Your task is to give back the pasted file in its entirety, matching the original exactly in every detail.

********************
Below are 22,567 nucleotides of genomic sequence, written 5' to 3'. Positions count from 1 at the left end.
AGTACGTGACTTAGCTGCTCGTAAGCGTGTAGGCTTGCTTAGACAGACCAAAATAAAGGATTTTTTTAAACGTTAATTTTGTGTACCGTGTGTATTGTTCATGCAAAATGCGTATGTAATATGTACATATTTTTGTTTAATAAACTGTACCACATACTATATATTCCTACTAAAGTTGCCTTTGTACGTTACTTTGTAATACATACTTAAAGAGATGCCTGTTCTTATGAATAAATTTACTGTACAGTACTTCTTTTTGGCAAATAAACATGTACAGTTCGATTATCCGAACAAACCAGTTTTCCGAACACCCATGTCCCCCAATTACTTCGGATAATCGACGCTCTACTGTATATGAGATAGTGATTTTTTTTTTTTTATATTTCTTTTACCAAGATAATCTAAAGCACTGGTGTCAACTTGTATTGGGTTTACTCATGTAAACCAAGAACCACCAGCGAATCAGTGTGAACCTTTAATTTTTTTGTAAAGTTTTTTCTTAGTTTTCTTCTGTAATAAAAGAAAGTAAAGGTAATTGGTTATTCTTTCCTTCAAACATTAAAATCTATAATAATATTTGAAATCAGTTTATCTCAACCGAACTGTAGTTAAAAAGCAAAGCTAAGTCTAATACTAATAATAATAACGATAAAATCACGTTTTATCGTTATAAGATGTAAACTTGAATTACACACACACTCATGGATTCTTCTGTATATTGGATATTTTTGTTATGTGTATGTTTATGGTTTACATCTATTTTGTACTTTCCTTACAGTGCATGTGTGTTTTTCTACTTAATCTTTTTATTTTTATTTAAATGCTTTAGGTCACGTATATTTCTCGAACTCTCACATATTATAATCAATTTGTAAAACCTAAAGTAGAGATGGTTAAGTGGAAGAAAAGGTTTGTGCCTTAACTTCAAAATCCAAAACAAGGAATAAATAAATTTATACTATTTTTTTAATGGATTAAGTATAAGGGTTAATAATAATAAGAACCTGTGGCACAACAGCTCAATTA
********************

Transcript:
Below are 22,567 nucleotides of genomic sequence, written 5' to 3'. Positions count from 1 at the left end.
AGTACGTGACTTAGCTGCTCGTAAGCGTGTAGGCTTGCTTAGACAGACCAAAATAAAGGATTTTTTTAAACGTTAATTTTGTGTACCGTGTGTATTGTTCATGCAAAATGCGTATGTAATATGTACATATTTTTGTTTAATAAACTGTACCACATACTATATATTCCTACTAAAGTTGCCTTTGTACGTTACTTTGTAATACATACTTAAAGAGATGCCTGTTCTTATGAATAAATTTACTGTACAGTACTTCTTTTTGGCAAATAAACATGTACAGTTCGATTATCCGAACAAACCAGTTTTCCGAACACCCATGTCCCCCAATTACTTCGGATAATCGACGCTCTACTGTATATGAGATAGTGATTTTTTTTTTTTTATATTTCTTTTACCAAGATAATCTAAAGCACTGGTGTCAACTTGTATTGGGTTTACTCATGTAAACCAAGAACCACCAGCGAATCAGTGTGAACCTTTAATTTTTTTGTAAAGTTTTTTCTTAGTTTTCTTCTGTAATAAAAGAAAGTAAAGGTAATTGGTTATTCTTTCCTTCAAACATTAAAATCTATAATAATATTTGAAATCAGTTTATCTCAACCGAACTGTAGTTAAAAAGCAAAGCTAAGTCTAATACTAATAATAATAACGATAAAATCACGTTTTATCGTTATAAGATGTAAACTTGAATTACACACACACTCATGGATTCTTCTGTATATTGGATATTTTTGTTATGTGTATGTTTATGGTTTACATCTATTTTGTACTTTCCTTACAGTGCATGTGTGTTTTTCTACTTAATCTTTTTATTTTTATTTAAATGCTTTAGGTCACGTATATTTCTCGAACTCTCACATATTATAATCAATTTGTAAAACCTAAAGTAGAGATGGTTAAGTGGAAGAAAAGGTTTGTGCCTTAACTTCAAAATCCAAAACAAGGAATAAATAAATTTATACTATTTTTTTAATGGATTAAGTATAAGGGTTAATAATAATAAGAACCTGTGGCACAACAGCTCAATTA